State makes driving costly

Policies: Maryland contributes unnecessarily to the trouble low-income individuals have getting a license and insuring a car.

November 30, 2003|By Robert C. Embry Jr. | Robert C. Embry Jr.,SPECIAL TO THE SUN

In the business of living and working, owning a car is no longer a luxury. It's a necessity, especially in Maryland.

According to the U.S. Census Bureau, in Maryland, 86 percent of workers 16 years and older drive to work (74 percent drive alone) while only 7 percent rely on public transportation. Even in a city like Baltimore, with a public transit system, access to a car is necessary.

According to a recent study conducted by the Job Opportunities Task Force, 70 percent of the region's low-skill jobs are in the suburbs, while low-skill workers are concentrated in Baltimore City. Many of the low-skill jobs are not easily accessible by public transit and many of the better-paying jobs for low-income workers require a driver's license.

States can set policies that either ease or increase the costs of buying and insuring a car and obtaining a driver's license. Unfortunately, Maryland has chosen to set some of the most restrictive policies in the country.

Recent studies conducted for the Abell Foundation have found that Maryland is the only state in the nation to require adults to attend driver education school at a cost of $250 to $300 and to document 40 hours of accompanied driving before obtaining a driver's license.

This is a substantial roadblock for low-income people attempting to get a license and a windfall for driver education schools. The Maryland Motor Vehicles Administration has no have evidence that this requirement for adults results in fewer traffic accidents.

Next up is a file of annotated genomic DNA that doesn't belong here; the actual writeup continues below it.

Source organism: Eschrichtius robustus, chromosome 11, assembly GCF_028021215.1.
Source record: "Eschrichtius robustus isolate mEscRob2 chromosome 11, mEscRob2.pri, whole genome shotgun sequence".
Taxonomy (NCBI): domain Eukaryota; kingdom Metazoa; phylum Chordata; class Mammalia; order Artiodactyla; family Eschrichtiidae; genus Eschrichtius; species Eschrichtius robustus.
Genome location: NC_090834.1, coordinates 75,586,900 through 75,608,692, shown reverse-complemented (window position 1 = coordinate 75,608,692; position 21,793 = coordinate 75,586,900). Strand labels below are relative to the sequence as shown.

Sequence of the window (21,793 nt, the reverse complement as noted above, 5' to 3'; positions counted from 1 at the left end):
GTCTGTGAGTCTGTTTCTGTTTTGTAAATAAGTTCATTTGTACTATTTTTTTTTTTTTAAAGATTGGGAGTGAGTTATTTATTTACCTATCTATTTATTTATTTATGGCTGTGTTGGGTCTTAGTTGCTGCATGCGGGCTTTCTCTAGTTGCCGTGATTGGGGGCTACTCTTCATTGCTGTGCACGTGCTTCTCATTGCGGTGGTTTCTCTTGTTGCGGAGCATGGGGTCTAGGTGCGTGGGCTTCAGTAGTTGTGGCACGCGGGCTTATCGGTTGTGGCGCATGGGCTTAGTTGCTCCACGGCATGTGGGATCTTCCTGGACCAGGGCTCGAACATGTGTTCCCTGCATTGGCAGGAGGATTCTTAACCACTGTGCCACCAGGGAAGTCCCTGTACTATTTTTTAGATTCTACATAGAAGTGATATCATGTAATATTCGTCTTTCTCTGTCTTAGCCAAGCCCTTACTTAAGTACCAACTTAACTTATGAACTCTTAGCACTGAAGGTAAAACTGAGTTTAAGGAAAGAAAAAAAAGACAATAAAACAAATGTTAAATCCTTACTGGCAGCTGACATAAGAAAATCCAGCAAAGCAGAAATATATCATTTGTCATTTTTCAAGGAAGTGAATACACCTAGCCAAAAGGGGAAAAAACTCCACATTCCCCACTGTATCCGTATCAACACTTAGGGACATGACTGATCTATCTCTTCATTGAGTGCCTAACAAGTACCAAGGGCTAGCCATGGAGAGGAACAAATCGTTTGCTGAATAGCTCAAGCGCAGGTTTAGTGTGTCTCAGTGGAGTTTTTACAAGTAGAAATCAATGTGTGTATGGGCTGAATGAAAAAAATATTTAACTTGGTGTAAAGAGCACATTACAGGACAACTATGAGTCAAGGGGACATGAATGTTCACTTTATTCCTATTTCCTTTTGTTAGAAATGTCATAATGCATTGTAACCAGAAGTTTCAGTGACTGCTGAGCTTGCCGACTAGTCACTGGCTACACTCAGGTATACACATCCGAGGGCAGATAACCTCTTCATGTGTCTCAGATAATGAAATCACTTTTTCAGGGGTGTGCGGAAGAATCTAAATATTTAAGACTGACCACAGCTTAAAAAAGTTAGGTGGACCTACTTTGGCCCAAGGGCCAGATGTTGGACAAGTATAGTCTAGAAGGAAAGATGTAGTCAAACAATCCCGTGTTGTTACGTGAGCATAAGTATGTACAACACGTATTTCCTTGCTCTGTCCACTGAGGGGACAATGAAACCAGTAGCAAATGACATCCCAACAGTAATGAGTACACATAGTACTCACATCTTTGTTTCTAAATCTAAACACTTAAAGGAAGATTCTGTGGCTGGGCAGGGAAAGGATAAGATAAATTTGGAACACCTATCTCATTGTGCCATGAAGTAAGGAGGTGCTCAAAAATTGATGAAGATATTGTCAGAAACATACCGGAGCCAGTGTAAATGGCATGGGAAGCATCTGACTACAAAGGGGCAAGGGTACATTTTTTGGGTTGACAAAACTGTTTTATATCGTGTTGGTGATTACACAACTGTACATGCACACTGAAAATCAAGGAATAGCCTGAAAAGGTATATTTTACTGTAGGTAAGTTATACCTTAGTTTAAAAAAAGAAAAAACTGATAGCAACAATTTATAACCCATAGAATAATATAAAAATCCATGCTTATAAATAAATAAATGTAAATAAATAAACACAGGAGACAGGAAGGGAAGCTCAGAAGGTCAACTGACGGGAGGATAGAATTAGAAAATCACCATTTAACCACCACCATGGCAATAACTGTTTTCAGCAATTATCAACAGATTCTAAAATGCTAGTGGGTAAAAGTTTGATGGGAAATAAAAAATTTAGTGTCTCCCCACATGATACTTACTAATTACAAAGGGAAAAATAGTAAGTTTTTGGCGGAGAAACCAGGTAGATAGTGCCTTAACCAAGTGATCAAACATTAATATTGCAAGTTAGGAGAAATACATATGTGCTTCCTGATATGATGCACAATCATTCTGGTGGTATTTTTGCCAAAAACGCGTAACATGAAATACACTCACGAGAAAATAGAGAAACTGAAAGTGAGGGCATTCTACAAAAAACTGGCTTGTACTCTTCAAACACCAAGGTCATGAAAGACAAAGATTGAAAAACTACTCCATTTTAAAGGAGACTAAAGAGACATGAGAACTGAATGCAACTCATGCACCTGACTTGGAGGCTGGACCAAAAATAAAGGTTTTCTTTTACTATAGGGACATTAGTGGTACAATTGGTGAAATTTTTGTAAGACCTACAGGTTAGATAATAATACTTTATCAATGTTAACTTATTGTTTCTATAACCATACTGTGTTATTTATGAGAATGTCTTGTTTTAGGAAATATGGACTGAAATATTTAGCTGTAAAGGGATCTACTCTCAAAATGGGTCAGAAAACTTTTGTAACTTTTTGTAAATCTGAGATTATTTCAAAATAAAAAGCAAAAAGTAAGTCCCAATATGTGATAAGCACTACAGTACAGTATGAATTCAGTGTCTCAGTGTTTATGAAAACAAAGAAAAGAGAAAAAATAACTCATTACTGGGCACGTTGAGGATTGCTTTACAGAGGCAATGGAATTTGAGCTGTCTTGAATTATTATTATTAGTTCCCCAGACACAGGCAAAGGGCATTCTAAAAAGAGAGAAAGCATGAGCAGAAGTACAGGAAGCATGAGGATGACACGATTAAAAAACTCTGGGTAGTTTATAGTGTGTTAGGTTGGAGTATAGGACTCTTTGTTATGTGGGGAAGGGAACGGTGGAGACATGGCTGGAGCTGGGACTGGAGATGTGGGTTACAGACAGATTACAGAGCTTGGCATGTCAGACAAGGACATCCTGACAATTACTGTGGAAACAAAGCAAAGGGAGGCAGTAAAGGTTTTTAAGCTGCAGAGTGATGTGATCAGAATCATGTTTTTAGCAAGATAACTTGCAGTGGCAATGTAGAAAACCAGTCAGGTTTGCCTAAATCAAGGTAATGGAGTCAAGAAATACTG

According to the MVA, the current requirement for a certified driver education course in Maryland is 30 hours of classroom instruction and six hours of driving. However, this requirement was not established as a result of research or policy analysis. The traditional "30+6" was actually the legacy of Amos Neyhart, who taught one of the nation's first public school driver education classes at State College High School in Pennsylvania in 1933 and had 36 hours to fill in a semester.

In 1999, Maryland instituted a new Graduated Driver Licensing (GDL) requirement. GDL exists in some form in 37 states. Although implementation varies by state, GDL programs generally have three stages: A minimum supervised learner's period (learner's permit); provisional intermediate license (once the driving test is passed) that limits unsupervised driving in high-risk situations; a full-privilege driver's license available after completion of the first two stages.

The National Highway Traffic Safety Administration and a number of national safety organizations endorse GDL, and it has been shown to reduce teen-age crash rates, including in Maryland.

But only two states - Maryland and New Jersey - apply GDL to new drivers regardless of age. Maryland requires all new drivers, not just teen-agers, to hold a provisional license for 18 months before obtaining a full driver's license.

And if you get a ticket during that 18-month period, matters get worse, from restarting the waiting period to losing a license altogether.

Insurance is another major obstacle for low-income Marylanders who need to drive a car. According to figures provided by the Maryland Insurance Administration, insurance rates for Baltimore City are almost double the average rates for Maryland. Although reforming the insurance industry might be too much to ask, Maryland should consider establishing a low-cost automobile insurance pilot program for Baltimore.

In 1999, California authorized Low Cost Automobile Insurance pilot programs for residents of Los Angeles and San Francisco. The program has strict requirements on income and driving record. The automobile to be insured must be valued at less than $12,000 at the time of purchase. The rates in Los Angeles County are about $437 for liability, bodily injury and medical payments coverage. Such a pilot program could easily be tried by Maryland, through the Maryland Automobile Insurance Fund.

Cumbersome and expensive systems for licensing and high costs of automobile insurance are prohibiting many people in lower-income working families from reaching their jobs and managing their lives outside of work.

Maryland has a responsibility to recognize the adverse social consequences of an unfair system and to work toward resolving the problem.

Robert C. Embry Jr. is president of the Abell Foundation.

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